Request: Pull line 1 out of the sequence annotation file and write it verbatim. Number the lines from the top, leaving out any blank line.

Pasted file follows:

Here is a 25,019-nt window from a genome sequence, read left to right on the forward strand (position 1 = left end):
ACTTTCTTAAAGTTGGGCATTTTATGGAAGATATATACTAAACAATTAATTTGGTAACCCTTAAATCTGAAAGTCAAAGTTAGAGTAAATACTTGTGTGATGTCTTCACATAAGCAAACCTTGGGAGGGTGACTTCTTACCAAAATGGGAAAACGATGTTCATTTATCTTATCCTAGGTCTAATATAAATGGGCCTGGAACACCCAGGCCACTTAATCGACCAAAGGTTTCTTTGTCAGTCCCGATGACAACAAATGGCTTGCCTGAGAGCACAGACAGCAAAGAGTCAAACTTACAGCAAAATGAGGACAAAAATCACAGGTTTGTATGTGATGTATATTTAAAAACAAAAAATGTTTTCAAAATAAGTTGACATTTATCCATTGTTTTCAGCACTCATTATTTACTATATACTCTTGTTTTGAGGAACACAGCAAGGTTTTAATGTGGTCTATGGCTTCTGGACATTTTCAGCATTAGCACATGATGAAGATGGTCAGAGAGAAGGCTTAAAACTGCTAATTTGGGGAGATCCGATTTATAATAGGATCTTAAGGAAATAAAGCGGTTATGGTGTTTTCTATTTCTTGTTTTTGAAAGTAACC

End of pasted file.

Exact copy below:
Here is a 25,019-nt window from a genome sequence, read left to right on the forward strand (position 1 = left end):